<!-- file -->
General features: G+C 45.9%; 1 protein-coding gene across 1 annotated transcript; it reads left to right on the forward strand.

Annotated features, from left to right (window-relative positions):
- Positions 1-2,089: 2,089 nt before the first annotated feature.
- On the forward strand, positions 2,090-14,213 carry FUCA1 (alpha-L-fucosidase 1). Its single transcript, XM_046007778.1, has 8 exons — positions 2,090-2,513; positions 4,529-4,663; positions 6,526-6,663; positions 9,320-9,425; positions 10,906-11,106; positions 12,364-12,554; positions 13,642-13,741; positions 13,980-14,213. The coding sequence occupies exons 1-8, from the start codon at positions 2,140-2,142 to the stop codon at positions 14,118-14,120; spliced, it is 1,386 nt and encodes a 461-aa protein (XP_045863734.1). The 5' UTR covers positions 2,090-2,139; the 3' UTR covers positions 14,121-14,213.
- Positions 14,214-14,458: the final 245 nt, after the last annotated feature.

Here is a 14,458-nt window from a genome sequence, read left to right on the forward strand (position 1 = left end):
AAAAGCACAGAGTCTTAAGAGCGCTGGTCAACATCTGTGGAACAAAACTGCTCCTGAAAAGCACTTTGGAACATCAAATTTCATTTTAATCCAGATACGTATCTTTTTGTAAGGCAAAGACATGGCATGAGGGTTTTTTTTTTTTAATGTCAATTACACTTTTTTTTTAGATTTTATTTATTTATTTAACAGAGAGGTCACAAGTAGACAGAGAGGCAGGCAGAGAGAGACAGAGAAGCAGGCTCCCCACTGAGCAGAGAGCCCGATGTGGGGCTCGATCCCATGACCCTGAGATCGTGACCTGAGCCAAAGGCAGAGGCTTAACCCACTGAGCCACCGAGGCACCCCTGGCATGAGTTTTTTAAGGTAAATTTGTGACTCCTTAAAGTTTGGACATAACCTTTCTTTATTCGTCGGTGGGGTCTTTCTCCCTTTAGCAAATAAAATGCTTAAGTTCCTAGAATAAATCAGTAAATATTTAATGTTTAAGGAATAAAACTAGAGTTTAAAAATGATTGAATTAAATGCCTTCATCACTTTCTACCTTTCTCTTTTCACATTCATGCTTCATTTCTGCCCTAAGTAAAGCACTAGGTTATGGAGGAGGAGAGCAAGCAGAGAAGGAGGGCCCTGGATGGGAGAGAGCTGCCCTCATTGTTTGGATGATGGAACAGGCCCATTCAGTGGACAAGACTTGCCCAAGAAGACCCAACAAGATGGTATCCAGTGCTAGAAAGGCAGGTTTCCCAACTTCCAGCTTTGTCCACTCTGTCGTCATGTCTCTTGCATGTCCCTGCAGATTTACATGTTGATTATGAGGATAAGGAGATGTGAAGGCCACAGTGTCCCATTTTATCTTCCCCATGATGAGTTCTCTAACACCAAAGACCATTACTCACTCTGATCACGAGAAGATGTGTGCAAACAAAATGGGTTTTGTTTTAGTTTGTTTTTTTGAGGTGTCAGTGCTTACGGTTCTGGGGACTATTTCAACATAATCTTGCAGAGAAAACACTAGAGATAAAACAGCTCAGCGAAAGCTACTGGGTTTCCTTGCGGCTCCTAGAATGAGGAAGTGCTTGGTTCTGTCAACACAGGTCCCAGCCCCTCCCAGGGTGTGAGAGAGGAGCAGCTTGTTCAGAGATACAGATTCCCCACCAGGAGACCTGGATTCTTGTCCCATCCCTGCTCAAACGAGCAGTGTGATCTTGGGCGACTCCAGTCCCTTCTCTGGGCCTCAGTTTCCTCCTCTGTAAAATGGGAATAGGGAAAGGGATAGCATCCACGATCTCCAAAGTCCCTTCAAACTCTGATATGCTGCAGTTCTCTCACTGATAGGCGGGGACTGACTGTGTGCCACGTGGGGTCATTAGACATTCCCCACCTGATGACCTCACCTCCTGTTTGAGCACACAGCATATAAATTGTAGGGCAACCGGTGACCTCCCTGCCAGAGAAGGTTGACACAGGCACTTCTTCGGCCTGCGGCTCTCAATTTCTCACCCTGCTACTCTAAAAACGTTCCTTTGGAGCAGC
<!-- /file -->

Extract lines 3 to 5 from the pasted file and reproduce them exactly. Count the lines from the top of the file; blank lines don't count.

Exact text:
- Positions 1-2,089: 2,089 nt before the first annotated feature.
- On the forward strand, positions 2,090-14,213 carry FUCA1 (alpha-L-fucosidase 1). Its single transcript, XM_046007778.1, has 8 exons — positions 2,090-2,513; positions 4,529-4,663; positions 6,526-6,663; positions 9,320-9,425; positions 10,906-11,106; positions 12,364-12,554; positions 13,642-13,741; positions 13,980-14,213. The coding sequence occupies exons 1-8, from the start codon at positions 2,140-2,142 to the stop codon at positions 14,118-14,120; spliced, it is 1,386 nt and encodes a 461-aa protein (XP_045863734.1). The 5' UTR covers positions 2,090-2,139; the 3' UTR covers positions 14,121-14,213.
- Positions 14,214-14,458: the final 245 nt, after the last annotated feature.